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NPR

Can Chocolate Boost Brain Health? Don't Binge Just Yet

There's tantalizing — if preliminary — evidence that compounds in cocoa may boost thinking, attention and memory. But headlines on the latest research get it wrong.
NPR

Scientists Disclose Plans To Make Superflu In Labs

The proposed studies would essentially create a recipe for a more contagious bird flu. Some scientists worry these viruses could escape the lab and possibly kill millions. But others think the information gleaned from the experiments is critical for keeping H7N9 from becoming a global threat.
WAMU 88.5

This Week On Metro Connection: Profiles

We returned to the archives this week, to pluck out stories about people we simply cannot forget.

NPR

What Makes Good Bacteria Go Bad? It's Not Them, It's You

The bacteria that cause many cases of ear infection in kids and pneumonia in the elderly are usually harmless until activated by distress signals from their human host. When the flu or another virus gives you a fever, for example, mild-mannered pneumococcus can turn nasty.
NPR

Obamacare Foes Make Final Push To Stop Health Law's Implementation

Less than eight weeks before the official launch of the new health care marketplaces, the Obama administration is ramping up efforts to encourage people to sign up. But some opponents want young people to pay a fine rather than sign up for health insurance, hoping to harm the new law.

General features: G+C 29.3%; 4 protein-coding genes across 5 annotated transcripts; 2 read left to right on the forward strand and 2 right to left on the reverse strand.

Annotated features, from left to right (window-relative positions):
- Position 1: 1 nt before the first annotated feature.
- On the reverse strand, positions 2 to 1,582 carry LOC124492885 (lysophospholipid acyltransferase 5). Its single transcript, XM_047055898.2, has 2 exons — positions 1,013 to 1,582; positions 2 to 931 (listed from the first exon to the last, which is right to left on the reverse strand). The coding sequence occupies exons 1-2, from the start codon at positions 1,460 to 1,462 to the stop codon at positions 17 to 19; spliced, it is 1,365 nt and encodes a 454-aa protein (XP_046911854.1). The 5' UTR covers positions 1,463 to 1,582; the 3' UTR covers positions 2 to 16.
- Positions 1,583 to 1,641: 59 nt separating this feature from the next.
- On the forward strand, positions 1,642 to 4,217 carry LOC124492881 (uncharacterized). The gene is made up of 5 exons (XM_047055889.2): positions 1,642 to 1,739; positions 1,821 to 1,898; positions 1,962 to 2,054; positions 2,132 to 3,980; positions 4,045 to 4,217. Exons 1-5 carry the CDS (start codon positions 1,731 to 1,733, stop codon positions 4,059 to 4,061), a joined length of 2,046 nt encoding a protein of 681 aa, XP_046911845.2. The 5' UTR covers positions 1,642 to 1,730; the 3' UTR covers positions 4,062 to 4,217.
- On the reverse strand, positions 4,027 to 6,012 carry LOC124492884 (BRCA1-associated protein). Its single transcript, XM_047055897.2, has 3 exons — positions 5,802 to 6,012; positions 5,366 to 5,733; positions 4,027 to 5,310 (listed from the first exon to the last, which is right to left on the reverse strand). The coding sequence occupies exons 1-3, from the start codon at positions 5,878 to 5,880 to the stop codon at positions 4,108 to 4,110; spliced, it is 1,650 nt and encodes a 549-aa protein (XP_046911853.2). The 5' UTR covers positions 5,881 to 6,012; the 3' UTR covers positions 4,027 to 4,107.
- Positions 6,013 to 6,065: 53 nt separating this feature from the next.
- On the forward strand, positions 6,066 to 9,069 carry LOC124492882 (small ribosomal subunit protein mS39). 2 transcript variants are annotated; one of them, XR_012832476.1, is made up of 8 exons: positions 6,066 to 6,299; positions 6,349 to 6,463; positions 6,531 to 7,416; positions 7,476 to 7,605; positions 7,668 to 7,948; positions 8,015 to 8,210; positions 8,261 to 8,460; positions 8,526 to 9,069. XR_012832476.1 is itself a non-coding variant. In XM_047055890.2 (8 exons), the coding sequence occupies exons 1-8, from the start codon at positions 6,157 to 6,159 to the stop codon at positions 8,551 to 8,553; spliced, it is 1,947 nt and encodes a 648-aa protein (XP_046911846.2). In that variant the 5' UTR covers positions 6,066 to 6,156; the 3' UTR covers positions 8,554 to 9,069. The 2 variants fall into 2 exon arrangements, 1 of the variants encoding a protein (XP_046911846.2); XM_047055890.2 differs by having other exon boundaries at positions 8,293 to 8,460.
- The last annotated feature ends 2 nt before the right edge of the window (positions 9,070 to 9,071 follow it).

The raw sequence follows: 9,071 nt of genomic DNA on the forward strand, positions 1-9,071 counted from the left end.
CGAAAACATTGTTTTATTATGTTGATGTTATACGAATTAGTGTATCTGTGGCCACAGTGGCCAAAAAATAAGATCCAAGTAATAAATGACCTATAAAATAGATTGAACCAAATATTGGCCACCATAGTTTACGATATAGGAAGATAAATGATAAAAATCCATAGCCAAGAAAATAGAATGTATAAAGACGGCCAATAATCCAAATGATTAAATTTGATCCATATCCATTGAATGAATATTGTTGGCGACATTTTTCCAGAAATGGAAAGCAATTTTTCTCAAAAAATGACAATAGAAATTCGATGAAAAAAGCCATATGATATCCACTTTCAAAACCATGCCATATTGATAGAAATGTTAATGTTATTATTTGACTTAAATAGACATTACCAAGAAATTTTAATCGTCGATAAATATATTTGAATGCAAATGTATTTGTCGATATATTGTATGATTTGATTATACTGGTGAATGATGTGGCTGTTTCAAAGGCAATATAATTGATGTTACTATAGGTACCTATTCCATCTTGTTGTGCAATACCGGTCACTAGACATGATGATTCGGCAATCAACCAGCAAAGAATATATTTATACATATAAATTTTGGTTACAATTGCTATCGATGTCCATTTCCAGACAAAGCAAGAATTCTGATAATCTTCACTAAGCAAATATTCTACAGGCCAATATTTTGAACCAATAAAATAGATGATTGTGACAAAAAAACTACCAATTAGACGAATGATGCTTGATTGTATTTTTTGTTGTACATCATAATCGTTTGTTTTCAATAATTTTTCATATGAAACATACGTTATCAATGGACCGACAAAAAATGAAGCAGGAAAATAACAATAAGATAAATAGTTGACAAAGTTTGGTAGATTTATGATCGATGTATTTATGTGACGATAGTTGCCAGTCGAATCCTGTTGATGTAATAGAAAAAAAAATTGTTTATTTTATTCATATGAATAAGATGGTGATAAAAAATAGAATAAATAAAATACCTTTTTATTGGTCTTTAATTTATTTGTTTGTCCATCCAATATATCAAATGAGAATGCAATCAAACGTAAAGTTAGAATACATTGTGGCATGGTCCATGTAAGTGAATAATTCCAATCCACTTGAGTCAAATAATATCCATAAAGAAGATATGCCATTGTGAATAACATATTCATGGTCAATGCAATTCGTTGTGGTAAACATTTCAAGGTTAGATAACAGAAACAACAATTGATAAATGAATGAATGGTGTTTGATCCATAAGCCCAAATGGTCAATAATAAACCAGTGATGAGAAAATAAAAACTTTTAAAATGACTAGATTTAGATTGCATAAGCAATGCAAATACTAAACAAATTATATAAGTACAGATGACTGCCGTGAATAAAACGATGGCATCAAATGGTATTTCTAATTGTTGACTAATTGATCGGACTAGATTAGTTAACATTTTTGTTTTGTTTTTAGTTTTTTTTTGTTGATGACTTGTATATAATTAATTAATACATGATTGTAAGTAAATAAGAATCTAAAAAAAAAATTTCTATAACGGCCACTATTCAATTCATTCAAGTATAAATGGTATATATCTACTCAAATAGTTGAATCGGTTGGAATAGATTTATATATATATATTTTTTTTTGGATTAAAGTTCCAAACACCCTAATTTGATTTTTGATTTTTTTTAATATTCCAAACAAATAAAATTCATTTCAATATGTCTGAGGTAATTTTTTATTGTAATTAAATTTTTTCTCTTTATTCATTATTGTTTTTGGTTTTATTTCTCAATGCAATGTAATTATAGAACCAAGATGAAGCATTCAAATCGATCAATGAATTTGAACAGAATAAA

NPR

Fix Is In For Congressional Obamacare Glitch

For employees on Capitol Hill, the new health law left some ambiguity as to who will be required to switch from federal worker insurance to health exchanges. For those who will have to switch, it's unclear what sort of employer contributions they can expect into the future.
NPR

Redefining Cancer To Reduce Unnecessary Treatment

Sometimes the condition a doctor labels as cancer isn't much of a health threat. Some cancer specialists are now looking at whether it's time to rethink what gets called cancer to lower anxiety and cut waste.
NPR

Decades After Lacks' Death, Family Gets A Say On Her Cells

A special committee that includes two members of the Lacks family will review scientists' applications for access to the genetic sequence of cells derived from a tumor that killed Henrietta Lacks. The cells are among the most widely used in research.
NPR

Pot Liquor: A Southern Tip To Save Nutritious Broth From Greens

Boiling up a pot of kale or collard greens can be tasty, but it also strips out a lot of the vitamins that make these vegetables so nutritious. Southern chefs have long known how to salvage the leftover liquid. They drink it as a tonic, use it as a soup base or create incredible entrees.
NPR

'Paying Till It Hurts': Why American Health Care Is So Pricey

New York Times correspondent Elisabeth Rosenthal is spending a year investigating why American medical bills are so much higher than in other developed countries. She tells Fresh Air's Terry Gross, "Every part of the [U.S.] system needs to rethink the way it's working."

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